2: The Passion of the Christ
This movie is probably the first one that really made me come to terms with the idea that horribly offensive images and philosophies can still be made into great art. It may not have been clear to me at first—I lived a, shall we say, sheltered adolescence and so I didn’t find anything wrong with Mel Gibson’s Passion when it came out—but since learning that he’s a raging anti-Semite with violent tendencies and revenge fantasies far less cartoonish than you’d get from someone like Tarantino, I’ve concluded that this film is awful.
The hints of portraying Jewish children as demons and absolving Pontius Pilate and having the Jewish leaders declare the blood of the messiah shall forever be on their children somehow seemed innocent until the news of Gibson’s racist tirades came to light, then it was like ok, maybe there’s something to the overwhelming amount of racial issues people have noticed in his movie.
That’s nothing to say of the theology of the movie, which basically says the worse Christian imagines Jesus’ suffering to be, the more meaningful it is. That’s pretty extreme, though more widely held than those outside the community may realize. So that’s problematic too. But I imagine if I agreed with this theology, and found it meaningful, well this is probably as beautiful a depiction of this suffering and the emotion carried by that suffering that perhaps there could ever be.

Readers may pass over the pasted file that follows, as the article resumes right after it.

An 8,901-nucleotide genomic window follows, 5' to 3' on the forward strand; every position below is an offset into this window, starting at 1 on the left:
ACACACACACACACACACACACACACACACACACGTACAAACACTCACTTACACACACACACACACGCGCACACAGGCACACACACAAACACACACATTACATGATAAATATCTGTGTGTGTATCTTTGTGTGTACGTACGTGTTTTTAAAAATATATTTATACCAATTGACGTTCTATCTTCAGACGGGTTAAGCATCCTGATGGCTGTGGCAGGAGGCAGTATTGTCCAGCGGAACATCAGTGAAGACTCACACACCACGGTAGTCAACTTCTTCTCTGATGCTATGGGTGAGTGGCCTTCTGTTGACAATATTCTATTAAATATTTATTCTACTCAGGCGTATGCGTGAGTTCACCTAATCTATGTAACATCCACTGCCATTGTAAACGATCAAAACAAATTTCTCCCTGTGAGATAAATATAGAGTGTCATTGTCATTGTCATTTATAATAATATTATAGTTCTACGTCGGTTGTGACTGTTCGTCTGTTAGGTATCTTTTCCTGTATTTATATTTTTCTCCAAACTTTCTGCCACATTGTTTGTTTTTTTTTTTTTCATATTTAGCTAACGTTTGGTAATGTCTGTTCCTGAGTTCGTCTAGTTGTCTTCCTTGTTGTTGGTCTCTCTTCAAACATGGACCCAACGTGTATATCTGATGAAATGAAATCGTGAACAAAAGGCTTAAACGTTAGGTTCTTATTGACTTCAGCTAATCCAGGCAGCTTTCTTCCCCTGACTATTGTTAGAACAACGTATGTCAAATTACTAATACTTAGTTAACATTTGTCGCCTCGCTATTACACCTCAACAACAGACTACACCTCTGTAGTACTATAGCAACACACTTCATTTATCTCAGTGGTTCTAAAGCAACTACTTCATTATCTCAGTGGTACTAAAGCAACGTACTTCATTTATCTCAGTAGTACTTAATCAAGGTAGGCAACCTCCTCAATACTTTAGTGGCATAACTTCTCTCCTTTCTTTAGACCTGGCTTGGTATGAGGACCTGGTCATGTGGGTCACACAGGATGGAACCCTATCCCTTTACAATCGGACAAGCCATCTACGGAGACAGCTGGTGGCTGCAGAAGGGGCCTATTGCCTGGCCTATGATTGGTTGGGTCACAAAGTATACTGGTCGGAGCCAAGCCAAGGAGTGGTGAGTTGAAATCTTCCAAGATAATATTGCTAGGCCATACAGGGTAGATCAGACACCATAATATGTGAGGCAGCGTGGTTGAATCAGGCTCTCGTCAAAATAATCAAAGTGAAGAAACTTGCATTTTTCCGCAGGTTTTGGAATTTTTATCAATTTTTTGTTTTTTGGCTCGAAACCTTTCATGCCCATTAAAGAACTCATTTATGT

Gibson’s personally a mess, but his knack for visual storytelling speaks for itself, as it does from the gorgeous opening shots of The Passion of the Christ, right through the tactile realism of the brutal torture scenes, all the way to the ending (spoiler: resurrection!). Seriously though, the empty tomb scene is kind of beautifully handled. Such expert filmmaking put to such twisted ends is saddening.
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